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Is it better to learn ABRSM or Trinity syllabus?



This is a question that we all come across as teachers and, I think it is not a matter of better or not but they are different according to your goals and targets in your musical education.


If you want to pursue a career in music or you want to build a solid music foundation is better to go with the ABRSM as it seems to be more complete since the early stages. The sight reading is compulsory from Grade 1 whilst in Trinity it becomes compulsory from Grade 6. I will try going in order through the different parts of the test.




Scales and Arpeggios


ABRSM syllabus there are more keys to play in similar motion plus contrary motion and various chromatic scales. From Grade 6-8, thirds and sixth part are introduced alongside contrary motion scales in all keys and chromatic scales in contrary motion too. As for the Arpeggios, more keys are required plus first and second inversions in Grade 7 and 8.


In Trinity exams, the numbers of scales and Arpeggios to performed are more limited but they require to perform them in different dynamics and articulation which encourage the musicality development. Also the number of contrary motion and chromatic scales are more limited than ABRSM. In the technical requirement there are three short exercises to be performed which focus on voicing, fingers strength, coordination, balance, wrist flexibility.


As for the technical part of the test, it seems that ABRSM focuses on the technique, knowledge of the key signatures, fingers dexterity whilst Trinity seems to develop some aspects of technique alongside developing musicality.




Pieces


it is quite evident that the ABRSM choice of repertoire is very classical and based on the tradition of classical composers except for the C list where it focuses on more jazzy, bluesy, dissonant, contemporary pieces.

Trinity syllabus offers a wide range of pieces in the style of the Baroque, Classical or Romantic pieces composed by contemporary composers. However, there is also a few range of pieces by classical composers. It seems that the Trinity offers more appealing pieces for the modern taste. In both syllabuses, the requirement for the test is to perform three pieces in a varied range of mood and style.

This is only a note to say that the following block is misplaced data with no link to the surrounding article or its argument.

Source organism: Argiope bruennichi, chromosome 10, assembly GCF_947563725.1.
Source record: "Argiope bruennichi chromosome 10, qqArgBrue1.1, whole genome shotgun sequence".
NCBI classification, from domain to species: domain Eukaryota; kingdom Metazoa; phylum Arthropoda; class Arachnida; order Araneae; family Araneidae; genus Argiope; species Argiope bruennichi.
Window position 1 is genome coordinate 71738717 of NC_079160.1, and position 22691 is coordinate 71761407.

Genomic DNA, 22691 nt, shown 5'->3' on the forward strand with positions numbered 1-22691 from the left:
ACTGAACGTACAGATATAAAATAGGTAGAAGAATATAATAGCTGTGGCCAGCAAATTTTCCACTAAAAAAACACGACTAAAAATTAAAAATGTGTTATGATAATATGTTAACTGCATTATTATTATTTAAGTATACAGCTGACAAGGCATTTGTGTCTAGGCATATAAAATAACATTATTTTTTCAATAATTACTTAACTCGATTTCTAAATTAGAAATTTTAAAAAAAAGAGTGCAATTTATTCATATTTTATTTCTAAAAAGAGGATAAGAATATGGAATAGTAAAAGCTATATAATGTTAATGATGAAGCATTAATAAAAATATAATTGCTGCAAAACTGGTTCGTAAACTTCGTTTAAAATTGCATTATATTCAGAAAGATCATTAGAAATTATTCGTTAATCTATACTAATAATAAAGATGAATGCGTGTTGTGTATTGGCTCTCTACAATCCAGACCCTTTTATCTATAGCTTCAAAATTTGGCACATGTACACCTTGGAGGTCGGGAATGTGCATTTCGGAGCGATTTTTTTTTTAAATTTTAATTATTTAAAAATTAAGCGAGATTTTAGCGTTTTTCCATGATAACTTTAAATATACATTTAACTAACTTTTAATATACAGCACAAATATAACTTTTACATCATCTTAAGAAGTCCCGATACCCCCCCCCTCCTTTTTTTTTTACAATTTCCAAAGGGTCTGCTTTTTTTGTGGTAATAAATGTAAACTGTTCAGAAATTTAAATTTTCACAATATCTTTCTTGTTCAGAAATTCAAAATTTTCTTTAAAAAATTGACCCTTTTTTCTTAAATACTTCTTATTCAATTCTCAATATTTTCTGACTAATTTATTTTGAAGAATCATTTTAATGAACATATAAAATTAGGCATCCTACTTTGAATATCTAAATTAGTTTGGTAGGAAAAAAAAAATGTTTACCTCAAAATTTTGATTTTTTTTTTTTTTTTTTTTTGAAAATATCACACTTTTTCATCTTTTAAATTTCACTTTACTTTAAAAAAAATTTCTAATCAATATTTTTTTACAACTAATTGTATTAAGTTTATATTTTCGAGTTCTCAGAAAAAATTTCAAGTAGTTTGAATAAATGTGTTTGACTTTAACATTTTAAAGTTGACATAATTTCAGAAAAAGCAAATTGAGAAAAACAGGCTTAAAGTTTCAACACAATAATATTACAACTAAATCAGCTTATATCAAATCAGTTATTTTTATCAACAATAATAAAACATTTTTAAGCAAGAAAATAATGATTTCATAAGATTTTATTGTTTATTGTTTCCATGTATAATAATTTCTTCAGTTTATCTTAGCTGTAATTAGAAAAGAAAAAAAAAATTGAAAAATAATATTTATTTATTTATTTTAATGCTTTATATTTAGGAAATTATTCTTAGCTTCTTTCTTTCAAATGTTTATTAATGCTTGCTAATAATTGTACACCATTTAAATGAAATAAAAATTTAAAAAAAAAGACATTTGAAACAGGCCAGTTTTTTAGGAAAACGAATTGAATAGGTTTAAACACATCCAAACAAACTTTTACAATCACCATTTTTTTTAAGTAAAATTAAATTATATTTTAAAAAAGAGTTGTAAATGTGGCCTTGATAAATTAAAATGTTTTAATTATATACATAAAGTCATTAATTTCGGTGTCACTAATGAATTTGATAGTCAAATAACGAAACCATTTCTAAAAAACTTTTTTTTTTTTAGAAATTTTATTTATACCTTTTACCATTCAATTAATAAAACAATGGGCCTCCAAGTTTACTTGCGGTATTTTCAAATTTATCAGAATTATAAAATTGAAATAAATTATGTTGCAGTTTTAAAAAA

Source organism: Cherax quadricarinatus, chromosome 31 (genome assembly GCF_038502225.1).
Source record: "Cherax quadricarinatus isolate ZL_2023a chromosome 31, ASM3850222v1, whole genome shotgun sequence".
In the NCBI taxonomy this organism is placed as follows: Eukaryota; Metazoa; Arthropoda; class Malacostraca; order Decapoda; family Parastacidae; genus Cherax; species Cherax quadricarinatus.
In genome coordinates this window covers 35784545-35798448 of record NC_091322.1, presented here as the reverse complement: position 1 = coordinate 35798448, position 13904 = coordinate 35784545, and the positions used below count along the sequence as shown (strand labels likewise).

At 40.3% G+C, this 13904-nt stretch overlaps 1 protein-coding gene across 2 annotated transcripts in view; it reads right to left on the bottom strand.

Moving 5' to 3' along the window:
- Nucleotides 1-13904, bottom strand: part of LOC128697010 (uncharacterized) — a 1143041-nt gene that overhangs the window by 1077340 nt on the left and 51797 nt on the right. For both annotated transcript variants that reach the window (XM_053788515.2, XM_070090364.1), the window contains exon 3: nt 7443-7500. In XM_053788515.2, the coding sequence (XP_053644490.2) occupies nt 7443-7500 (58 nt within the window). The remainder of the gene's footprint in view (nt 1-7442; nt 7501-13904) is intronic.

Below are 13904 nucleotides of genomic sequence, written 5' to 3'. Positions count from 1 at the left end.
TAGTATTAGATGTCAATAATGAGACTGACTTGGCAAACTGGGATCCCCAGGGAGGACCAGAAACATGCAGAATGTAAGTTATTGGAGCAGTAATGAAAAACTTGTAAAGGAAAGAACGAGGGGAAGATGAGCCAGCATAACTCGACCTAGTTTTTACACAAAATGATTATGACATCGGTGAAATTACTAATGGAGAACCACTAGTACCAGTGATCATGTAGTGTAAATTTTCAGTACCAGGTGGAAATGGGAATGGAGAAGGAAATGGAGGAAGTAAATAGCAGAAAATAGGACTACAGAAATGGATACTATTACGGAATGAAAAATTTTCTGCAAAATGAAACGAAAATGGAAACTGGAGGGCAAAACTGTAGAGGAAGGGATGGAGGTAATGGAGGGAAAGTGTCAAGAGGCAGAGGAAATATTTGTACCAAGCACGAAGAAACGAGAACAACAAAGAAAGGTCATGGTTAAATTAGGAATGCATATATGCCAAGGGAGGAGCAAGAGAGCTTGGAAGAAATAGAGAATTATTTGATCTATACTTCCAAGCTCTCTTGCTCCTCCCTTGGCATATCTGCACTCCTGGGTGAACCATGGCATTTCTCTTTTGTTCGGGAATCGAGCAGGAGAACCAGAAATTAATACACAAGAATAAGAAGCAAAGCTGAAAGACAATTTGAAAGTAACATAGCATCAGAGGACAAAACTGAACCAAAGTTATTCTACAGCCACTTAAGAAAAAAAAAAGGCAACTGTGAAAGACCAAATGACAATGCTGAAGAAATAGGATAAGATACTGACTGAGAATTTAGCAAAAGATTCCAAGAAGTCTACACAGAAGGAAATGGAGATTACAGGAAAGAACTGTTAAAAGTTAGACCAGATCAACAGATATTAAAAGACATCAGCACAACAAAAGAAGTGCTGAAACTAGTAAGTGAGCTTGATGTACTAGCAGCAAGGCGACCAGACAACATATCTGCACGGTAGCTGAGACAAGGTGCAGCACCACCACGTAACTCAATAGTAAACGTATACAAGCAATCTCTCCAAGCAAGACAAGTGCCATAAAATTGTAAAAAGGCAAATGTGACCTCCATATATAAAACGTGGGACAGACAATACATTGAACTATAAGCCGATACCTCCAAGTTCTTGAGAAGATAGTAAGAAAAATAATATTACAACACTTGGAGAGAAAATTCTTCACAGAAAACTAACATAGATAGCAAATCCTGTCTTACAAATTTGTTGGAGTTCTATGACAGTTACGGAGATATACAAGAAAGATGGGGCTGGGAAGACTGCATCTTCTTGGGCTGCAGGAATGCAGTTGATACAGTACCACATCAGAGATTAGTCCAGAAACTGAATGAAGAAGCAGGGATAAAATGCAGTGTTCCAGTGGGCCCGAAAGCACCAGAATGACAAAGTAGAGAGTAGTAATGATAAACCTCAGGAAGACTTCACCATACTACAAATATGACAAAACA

Supporting tests


in ABRSM sight reading and Aural test are compulsory whilst in Trinity there is a wide range of choice amongst Aural Test, Musical knowledge, own composition and improvisation up to Grade 5. From Grade 6, sight reading becomes compulsory. Again, it seems that Trinity focuses more on the musical development and creativity rather than the technique and theory knowledge.


These come with Pros and Cons; I must admit that training a Trinity student for a Grade 5 sight reading from scratch is not easy task as I think it is a very good habit to start from the beginning as it is a skill that needs time to be developed and improved. At the same time, I enjoy teaching the Musical knowledge where the candidates are asked questions about dynamics, musical signs, key signature and modulations in the pieces they have performed. I think this is a very good way to improve a sense of analysing the music one is performing.


As for the Aural Test, the ABRSM needs a lot more work for non singers candidate as it is very important to develop the inner ear and be able to think about the sounds in your head and being able to reproduce them. In Trinity, there is not any singing involved and that can be easier for students who are shy in front of an examiner outside their comfort zone.


I hope you will find these information helpful and a guide on your syllabus choice.




Written by Sabrina Curpanen, piano teacher at WKMT

Markson's Pianos

UK

79 Brisbane Street,

London SE5 7NJ,

Tel: 02071014479

secretariat@wkmt.co.uk

40 Kensington Hall Gardens,

Beaumont Avenue,

London W14 9LT

Tel: 02071014479

secretariat@wkmt.co.uk

242 Lucey way,

London SE16 3UG,

Tel: 02071014479

secretariat@wkmt.co.uk

SPAIN

Rua Bispo Fernandez de Castro No. 11

Mondoñedo, Lugo, 27740

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© 2012 by Juan J. Rezzuto. All the tracks, scores and articles you can find in here are copyright.